On November 16th, ICL celebrated our 5th Anniversary with a simultaneous live event in Toronto as well as an online Zoom stream. It was a joy to see all the faces on zoom across the country, sharing the inspiring moments with us. And it was a source of pride to celebrate and hear from our amazing award winners, keynote speakers and special guests, and to share their stories – and their commitment to change.
We were joined by incredible activists such as bestseller author and educator for mental health and human rights, Samra Zafar. Her book, A Good Wife: Escaping the Life I Never Chose, based on her journey of escaping an abusive child marriage to pursue her education, is a national bestseller and was one of CBC's Best Books of 2019.
And we were honoured to welcome Janet Merlo, a former RCMP officer who spoke out against sexual harassment and misconduct in the ranks and is taking action, along with other survivors of sexual harassment in both the RCMP and the Canadian Armed Forces, to achieve institutional change. This new alliance was forged during a recent leadership training taught by Olivia Chow at the Institute for Change Leaders. Listen now to Janet's story:
Visit the website joinusatgtb.com to find out about our new alliance with Janet Merlo and current and former members of the RCMP and Canadian Armed Forces, seeking justice for victims of gender-based violence and abuse.
2021 Alumni Awards
We also presented our 2021 Alumni Awards, which recognizes the remarkable achievements of our community of change leaders and organizers.
The winner of the CWA Canada Storytelling for Change Award, for the most effective and powerful public narrative and communications work, was Renee Giroux-Wyton. Renee is the CEO and Co-Founder of the GBV Resource Collective, a social enterprise that works to 'bridge the gap' between individuals, organizations, and agencies affected by gender-based violence through resources, education, and advocacy. Her success in advancing systemic changes to end Gender Based Violence, and harnessing storytelling to empower survivors has been remarkable, a source of hope and inspiration and a testament to the power of public narrative.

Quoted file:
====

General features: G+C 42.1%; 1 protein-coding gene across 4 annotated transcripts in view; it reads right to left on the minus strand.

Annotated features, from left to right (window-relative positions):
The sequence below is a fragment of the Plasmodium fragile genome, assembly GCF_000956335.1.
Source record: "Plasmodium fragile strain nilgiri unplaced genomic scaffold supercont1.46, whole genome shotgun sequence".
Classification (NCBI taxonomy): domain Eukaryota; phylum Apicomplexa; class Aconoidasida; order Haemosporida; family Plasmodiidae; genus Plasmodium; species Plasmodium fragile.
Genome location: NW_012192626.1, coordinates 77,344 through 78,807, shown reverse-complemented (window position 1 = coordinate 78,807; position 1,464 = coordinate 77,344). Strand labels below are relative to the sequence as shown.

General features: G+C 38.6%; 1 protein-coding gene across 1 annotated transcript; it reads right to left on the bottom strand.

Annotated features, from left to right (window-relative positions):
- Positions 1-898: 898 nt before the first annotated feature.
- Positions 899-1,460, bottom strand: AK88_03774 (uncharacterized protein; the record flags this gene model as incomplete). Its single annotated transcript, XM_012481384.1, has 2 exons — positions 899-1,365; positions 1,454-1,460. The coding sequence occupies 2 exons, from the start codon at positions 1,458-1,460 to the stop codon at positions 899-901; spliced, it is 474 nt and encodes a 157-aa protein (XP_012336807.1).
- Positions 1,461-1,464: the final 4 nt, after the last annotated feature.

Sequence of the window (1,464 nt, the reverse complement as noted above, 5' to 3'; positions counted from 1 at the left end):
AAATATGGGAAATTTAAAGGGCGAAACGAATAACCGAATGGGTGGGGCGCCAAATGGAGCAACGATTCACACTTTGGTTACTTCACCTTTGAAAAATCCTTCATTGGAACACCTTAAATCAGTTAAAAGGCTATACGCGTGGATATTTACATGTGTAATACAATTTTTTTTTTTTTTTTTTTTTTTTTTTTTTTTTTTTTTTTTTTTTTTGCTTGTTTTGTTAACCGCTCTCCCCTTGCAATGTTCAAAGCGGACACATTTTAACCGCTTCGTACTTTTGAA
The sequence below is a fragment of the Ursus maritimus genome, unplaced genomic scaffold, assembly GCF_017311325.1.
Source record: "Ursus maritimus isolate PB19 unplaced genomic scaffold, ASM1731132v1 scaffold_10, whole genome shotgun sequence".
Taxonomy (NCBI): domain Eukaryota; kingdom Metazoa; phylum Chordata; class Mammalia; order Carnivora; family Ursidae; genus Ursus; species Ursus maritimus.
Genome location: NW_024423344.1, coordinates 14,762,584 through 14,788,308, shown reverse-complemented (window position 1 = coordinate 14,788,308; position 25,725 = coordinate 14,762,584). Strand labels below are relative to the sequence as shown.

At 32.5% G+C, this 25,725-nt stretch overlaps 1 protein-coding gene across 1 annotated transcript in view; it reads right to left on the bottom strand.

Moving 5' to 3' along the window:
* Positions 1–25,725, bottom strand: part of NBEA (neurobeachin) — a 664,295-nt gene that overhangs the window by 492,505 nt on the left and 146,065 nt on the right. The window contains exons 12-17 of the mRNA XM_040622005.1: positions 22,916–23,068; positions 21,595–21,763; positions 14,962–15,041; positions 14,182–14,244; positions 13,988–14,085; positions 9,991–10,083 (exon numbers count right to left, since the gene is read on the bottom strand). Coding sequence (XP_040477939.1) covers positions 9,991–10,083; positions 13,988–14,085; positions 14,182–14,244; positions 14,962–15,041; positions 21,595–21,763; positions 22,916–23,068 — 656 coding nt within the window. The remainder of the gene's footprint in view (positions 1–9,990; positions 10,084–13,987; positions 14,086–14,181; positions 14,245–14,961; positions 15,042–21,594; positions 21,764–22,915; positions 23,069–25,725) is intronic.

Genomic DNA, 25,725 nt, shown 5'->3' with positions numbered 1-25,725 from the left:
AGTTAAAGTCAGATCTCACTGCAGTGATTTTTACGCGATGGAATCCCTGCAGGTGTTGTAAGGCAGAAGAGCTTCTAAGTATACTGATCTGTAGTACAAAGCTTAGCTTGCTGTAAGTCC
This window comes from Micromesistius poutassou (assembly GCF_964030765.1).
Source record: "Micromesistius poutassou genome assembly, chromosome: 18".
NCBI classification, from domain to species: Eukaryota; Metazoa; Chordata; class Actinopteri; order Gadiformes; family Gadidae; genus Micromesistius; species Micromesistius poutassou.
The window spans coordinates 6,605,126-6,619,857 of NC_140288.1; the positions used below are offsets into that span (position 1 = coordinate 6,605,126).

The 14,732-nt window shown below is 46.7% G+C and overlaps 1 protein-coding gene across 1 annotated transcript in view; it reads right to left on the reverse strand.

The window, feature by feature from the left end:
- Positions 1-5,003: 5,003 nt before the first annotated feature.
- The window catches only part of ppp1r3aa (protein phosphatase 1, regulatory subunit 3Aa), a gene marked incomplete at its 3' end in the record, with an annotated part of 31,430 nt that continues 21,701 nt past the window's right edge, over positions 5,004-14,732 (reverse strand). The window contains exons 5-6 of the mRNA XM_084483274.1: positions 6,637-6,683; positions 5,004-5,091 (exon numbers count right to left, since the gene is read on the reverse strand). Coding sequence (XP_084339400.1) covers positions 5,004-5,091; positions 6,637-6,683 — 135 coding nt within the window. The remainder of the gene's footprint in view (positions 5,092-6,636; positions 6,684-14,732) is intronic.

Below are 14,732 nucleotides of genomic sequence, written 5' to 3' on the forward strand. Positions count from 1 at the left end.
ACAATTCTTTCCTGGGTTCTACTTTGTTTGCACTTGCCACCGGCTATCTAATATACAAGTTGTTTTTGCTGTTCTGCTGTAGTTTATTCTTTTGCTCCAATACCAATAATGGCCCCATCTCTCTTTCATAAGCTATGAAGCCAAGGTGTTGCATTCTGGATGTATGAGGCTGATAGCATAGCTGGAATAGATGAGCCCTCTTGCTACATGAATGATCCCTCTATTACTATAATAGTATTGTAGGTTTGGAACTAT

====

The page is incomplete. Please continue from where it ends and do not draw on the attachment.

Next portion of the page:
The winner of this year's Team Building for Change Award was Lisa Ryan for her work building a one-stop shop for people experiencing homelessness to access services in rural Nova Scotia. Lisa organized institutions, elected officials, Indigenous leaders, people with lived experience, African Nova Scotians, local businesses and government reps across Lunenburg County to build a new community-wide coordinated access system to address the housing crisis. Her success in deep relationship-building will help people experiencing homelessness in rural Nova Scotia get the resources they need.
The winner of this year’s Youth for Change Award was Stephen Mensah and the Toronto Youth Cabinet. Their goal was to ensure that every school in Ontario supplied free menstrual products, based on the principles that there should be no stigma around something so fundamental --, as menstrual products are a necessity, and not a luxury. Stephen rallied the support of the Toronto Youth Cabinet and grew its membership base in order to build the power needed to win change. Through social media, they in turn rallied the support of highschool students across the province to lobby their educators and local decision-makers. Stephen worked with a number of organizations, including the Human Rights Commission and teachers, to broaden the support. Finally, on October 8th, the Ontario government announced that menstrual products would be provided free of charge in every highschool in Ontario! Stephen and the Toronto Youth Cabinet’s remarkable success is a source of hope and encouragement and a testament to their hard work and dedication.
The winner of this year’s Strategic Win for Change Award is Bonnie Roe and the Haliburton-Kawartha Lakes Long-Term Care Coalition! After more than half of the seniors at a local nursing home in their community died of Covid-19, Bonnie and the Haliburton-Kawartha Lakes Long-Term Care Coalition took action. More than 50 people attended the Coalition's town hall on fixing long-term care; unanimously adopting a plan of action that included more pay and hours of care for workers. A petition was signed by more than 5,000 people. They met with their local MPP, and ultimately called her out in the local press for not acting. Within weeks, $4M in new funding to pay for more care in the local nursing homes was announced; great news for local seniors and workers...and a community win!
Congratulations to all the winners!
If you didn’t catch the event or just want to relive some of the magic, we’ve got just the thing for you! You can now catch the full anniversary event here:
Thanks again to everyone who made the night so memorable. Here’s to the next five years of growth -- and empowering change!